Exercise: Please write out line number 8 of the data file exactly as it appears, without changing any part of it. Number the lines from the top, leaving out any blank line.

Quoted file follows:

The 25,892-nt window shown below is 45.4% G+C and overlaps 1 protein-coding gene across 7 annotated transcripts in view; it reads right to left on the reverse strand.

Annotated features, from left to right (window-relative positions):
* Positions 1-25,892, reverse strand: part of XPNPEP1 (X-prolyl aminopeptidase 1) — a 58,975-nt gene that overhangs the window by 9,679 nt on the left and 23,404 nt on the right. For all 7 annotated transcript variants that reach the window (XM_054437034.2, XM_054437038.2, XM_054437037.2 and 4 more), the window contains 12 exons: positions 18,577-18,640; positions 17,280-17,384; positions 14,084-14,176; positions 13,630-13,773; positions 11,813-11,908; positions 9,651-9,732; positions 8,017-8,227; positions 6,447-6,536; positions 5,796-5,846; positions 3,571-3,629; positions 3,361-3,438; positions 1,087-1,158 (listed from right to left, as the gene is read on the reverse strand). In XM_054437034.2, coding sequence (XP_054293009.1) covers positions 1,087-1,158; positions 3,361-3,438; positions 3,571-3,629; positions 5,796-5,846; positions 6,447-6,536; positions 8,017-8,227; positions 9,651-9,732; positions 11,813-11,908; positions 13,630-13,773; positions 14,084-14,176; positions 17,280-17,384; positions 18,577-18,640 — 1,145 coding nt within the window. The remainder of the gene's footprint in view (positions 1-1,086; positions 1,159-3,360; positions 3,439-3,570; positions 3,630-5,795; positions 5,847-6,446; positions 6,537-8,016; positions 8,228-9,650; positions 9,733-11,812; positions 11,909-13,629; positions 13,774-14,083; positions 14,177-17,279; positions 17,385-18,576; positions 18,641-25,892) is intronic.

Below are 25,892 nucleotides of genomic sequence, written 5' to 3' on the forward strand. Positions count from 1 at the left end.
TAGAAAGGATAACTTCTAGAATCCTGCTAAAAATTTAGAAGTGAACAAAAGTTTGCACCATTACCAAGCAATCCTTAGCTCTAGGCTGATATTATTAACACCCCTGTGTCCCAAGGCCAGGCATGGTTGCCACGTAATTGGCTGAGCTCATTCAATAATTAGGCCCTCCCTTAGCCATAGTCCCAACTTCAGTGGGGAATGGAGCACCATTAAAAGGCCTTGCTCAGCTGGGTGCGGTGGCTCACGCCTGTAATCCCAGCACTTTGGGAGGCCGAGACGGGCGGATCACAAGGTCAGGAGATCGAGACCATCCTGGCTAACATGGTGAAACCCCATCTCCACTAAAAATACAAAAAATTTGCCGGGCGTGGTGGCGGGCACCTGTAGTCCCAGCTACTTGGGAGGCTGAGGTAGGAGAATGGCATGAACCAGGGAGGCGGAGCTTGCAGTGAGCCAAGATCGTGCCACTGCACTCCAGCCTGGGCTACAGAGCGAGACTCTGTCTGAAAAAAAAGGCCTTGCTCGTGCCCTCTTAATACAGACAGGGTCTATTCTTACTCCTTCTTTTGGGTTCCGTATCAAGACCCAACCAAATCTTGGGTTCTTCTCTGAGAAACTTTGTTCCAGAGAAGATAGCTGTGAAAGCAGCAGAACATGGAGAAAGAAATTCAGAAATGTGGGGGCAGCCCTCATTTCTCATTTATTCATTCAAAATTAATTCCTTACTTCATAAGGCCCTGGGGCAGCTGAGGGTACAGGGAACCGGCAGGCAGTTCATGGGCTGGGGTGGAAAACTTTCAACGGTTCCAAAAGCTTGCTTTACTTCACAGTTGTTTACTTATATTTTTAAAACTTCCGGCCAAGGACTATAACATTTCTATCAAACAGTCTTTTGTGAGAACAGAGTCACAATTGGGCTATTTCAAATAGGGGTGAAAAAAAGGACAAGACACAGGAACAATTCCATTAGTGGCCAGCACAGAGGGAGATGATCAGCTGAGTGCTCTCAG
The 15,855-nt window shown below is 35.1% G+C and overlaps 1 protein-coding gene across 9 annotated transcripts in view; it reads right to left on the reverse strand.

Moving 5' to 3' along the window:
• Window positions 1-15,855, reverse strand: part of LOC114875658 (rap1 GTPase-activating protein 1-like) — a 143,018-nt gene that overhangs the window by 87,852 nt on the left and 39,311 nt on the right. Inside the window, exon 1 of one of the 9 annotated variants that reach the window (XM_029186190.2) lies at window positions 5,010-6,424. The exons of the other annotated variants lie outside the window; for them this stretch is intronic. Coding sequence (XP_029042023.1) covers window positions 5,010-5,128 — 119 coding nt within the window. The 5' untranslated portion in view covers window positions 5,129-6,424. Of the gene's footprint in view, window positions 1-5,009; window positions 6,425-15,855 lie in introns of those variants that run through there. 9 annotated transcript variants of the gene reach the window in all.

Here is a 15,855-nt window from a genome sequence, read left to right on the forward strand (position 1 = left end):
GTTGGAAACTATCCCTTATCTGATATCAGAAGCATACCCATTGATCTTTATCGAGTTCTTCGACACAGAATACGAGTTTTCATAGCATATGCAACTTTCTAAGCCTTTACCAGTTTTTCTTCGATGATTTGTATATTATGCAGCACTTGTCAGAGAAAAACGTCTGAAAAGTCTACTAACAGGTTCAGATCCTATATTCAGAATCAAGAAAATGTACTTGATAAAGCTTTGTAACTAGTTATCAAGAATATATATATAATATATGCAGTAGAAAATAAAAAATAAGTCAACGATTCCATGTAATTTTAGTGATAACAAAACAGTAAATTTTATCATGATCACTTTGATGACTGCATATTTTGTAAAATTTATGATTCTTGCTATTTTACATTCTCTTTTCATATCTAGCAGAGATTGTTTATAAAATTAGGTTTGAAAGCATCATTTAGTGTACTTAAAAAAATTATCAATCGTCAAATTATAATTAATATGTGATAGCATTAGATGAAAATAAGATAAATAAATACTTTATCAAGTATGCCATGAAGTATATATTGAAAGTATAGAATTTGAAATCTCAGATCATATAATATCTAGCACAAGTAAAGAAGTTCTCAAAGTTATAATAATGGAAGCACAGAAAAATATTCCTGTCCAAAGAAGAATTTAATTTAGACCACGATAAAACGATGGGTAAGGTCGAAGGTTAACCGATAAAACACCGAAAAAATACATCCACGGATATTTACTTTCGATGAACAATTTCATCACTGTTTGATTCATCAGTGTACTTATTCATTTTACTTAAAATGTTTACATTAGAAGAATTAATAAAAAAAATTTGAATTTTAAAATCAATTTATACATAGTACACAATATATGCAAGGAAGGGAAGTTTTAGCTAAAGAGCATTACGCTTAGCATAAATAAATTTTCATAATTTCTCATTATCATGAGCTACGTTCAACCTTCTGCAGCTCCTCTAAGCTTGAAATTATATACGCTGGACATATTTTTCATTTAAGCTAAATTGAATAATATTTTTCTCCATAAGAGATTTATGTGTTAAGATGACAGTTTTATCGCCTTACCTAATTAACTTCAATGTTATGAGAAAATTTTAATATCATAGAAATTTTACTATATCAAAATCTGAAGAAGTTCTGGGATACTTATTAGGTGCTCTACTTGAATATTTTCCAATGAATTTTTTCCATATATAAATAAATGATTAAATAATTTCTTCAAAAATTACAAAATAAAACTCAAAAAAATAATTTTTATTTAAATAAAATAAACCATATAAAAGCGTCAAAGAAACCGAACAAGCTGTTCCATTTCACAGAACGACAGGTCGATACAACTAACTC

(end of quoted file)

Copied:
• Window positions 1-15,855, reverse strand: part of LOC114875658 (rap1 GTPase-activating protein 1-like) — a 143,018-nt gene that overhangs the window by 87,852 nt on the left and 39,311 nt on the right. Inside the window, exon 1 of one of the 9 annotated variants that reach the window (XM_029186190.2) lies at window positions 5,010-6,424. The exons of the other annotated variants lie outside the window; for them this stretch is intronic. Coding sequence (XP_029042023.1) covers window positions 5,010-5,128 — 119 coding nt within the window. The 5' untranslated portion in view covers window positions 5,129-6,424. Of the gene's footprint in view, window positions 1-5,009; window positions 6,425-15,855 lie in introns of those variants that run through there. 9 annotated transcript variants of the gene reach the window in all.